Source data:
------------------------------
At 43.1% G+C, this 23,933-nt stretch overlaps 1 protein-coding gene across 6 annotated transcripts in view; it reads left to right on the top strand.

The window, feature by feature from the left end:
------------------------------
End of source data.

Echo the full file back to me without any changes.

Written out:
At 43.1% G+C, this 23,933-nt stretch overlaps 1 protein-coding gene across 6 annotated transcripts in view; it reads left to right on the top strand.

The window, feature by feature from the left end: